Saturday, May 5, 2012


Here's a shot of the boat with the sail sitting in the lazy jacks. Floatation has been added to the boat in the hopes of making the boat recoverable should a knock down occur.

View of the interior. The blue cushions on either side of the boat are of nylon rip stop material covering 4 inch wide styrofoam. If I was crossing the ocean I'd probably provide different floatation but for a beach toy I think this is fine, relatively easy, and cheap.

Here's a closer view of the interior. Inside the cushion is a 1/2 inch strip of wood attached to the upper edge of the styrofoam. The white PVC "clamps" snap in place over the wood strip which is inside the blue cover. The clamps hold the top edge of the cushions in place snugly up against the inside of the hull. The bamboo floor holds the bottom edge of the cushions in place snugly up against the side of the hull.

Here is a closer view of the PVC clamps. I took a large diameter of PVC pipe and cut it into 1.5 inch wide circles. One can soften PVC enough to bend and shape it by putting it in boiling water. The clamps seem to be pretty sturdy. I pushed and pried a whole bunch on the cushions and could not break the clamps or cause them to work loose.

So lets test it. Here's a view of the boat floating on it's side in about 2 feet of water. The boat is floating relatively high in the water due to the cushions. No part of the boat, sail, or mast is touching the bottom. The boat, when righted from this floating high position contains some water but is manageable.

Without flotation the boat would float half in and half out of the water when on it's side. When righted from the half in and half out position the boat would contain a lot of water and be hard to manage. So I'm basically happy with the floatation for now.

Close up of the submerged cushion. The cushion's clamped edge is submerged a few inches under the water by the weight of the boat. Only the upper cushion edge with the clamps is submerged. The cushion edge near the floor is not submerged. The weight of the sail pulls press the mast downward and angles the boat so the rail is submerged.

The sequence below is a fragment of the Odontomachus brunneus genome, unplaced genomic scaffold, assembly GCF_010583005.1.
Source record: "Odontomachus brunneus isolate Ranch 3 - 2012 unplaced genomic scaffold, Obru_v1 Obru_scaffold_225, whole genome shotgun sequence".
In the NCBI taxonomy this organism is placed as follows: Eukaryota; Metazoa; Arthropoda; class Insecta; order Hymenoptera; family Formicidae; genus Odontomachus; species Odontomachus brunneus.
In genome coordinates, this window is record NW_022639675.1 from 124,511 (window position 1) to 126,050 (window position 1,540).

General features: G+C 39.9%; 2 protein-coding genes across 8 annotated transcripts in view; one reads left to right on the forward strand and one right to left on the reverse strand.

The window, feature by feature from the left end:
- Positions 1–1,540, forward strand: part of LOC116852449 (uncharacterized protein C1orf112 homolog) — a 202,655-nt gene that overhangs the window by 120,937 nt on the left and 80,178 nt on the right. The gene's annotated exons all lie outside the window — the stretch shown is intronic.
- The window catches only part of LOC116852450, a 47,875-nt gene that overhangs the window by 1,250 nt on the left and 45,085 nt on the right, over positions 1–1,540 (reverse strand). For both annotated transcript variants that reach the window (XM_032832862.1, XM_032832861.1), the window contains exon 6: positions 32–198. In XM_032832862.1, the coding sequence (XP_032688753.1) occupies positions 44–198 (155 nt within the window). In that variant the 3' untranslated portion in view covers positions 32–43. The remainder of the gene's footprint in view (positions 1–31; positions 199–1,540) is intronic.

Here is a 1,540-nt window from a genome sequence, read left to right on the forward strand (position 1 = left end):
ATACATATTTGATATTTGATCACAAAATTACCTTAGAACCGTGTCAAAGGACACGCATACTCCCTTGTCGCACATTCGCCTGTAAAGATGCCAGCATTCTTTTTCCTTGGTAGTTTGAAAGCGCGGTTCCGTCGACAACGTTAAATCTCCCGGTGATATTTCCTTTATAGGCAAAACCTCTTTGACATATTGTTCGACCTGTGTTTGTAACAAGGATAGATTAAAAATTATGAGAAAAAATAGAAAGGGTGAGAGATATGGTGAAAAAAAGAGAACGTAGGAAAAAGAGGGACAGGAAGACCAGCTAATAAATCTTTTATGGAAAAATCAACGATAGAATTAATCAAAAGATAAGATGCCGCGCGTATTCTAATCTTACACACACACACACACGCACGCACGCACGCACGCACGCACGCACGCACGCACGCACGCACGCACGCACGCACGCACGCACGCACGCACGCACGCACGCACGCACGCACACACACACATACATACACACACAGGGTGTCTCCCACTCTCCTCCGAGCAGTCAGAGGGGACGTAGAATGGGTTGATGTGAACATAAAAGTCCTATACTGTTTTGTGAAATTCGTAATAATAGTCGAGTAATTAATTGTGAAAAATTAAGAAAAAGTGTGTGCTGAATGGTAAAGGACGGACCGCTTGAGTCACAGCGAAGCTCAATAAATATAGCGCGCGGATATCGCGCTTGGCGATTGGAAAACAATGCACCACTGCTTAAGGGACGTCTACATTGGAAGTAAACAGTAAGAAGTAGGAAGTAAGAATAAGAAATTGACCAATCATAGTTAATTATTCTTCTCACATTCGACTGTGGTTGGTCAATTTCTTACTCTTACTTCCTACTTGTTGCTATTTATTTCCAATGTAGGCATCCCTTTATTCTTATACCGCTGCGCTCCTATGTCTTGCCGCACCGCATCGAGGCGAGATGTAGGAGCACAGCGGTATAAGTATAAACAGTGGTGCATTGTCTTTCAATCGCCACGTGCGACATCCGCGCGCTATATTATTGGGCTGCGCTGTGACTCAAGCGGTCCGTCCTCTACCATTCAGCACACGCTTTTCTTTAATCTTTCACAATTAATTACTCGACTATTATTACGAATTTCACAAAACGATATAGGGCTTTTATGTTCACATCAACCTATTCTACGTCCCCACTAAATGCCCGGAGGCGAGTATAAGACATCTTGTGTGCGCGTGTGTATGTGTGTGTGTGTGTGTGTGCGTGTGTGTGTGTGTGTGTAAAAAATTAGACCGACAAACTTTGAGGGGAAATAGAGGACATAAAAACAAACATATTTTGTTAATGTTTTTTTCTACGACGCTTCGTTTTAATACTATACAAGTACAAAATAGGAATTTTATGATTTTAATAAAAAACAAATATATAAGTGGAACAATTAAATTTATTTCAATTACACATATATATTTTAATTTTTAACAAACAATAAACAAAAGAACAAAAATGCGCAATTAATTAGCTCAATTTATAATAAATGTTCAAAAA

Back home the cushions and floors are removed and everything gets to dry out. This is Florida and mold would quickly form without a dry out. Hope you enjoyed that. Till next time.

Friday, May 4, 2012

New Sail and Mast

Well I got busy with work and worked out of state and didn't touch the boat for a long time. Nice to be back and nice to have done some work on the boat and to update the blog. Since the junk rig sail didn't work out quite right, I made another poly tarp sail per the plan's dimensions. As recommended the sail is a lanteen sail. Below is the picture of the unfinished sail. The sail has been cut out of the tarp. The sail edges have been folded over and rope has been sewn into the perimeter of the sail.

Below is a close up of the sail corner where you can better see the folded sail edge with the rope sewn in. There is also a dart in the corner. Two of the corners have darts which allow the sail to have a concave shape.

Below is a view of the finished corners and dart. The corners and dart are reinforce with polytarp and tape which are also sewn onto the sail. Putting in the gromets was fun. I hadn't ever messed with gromets before. Oh, and I should mention it was my mother who kindly sewed the sail for me. The corners and sail seem surprisingly sturdy.

Since it's a lanteen sail I also needed spars. Luckily I was able to get some nice lengths of bamboo at no cost to use for the spars. How does it get better than that? The lengths of bamboo are a little bit too bendable so I doubled them up and lashed them together with zip ties. Yeah, I know, could have used duct tape. Below is a veiw of the sail corner and bamboo spars. The spars are attached to each other in the corner by a peice of rope secured to the spars with hose clamps. I read that bamboo will splinter and break if you drill holes in it and bolt it together. I used pieces of rubber inner tube beneath the clamps to prevent them from sliding around. This seems to be working well.

View of the spars and mast. The mast is a larger piece of bamboo that is approx 11 feet long also obtained at no cost. The plans call for a 10 foot mast. Now that I know that 10 feet is actually enough length for the mast, I will probably trim the extra foot. The sail is hoisted up the mast by a rope through a pully that I've tied to the mast. The bottom spare attaches to the mast with rope and hose clamps. The sails are attached to the spars with zip ties, yea zip ties. I like the bamboo. Gives it a homey look.

And below is a veiw of the whole thing. I took the boat out for a spin in winds of 10 knots and had a good time. The boat moves and steers well in light air. No problems with the new rig. I like it. Will be interesting to see what it's like with more wind sometime. If you noticed the absense of the dragon, don't worry, he's fine and will be along another time :)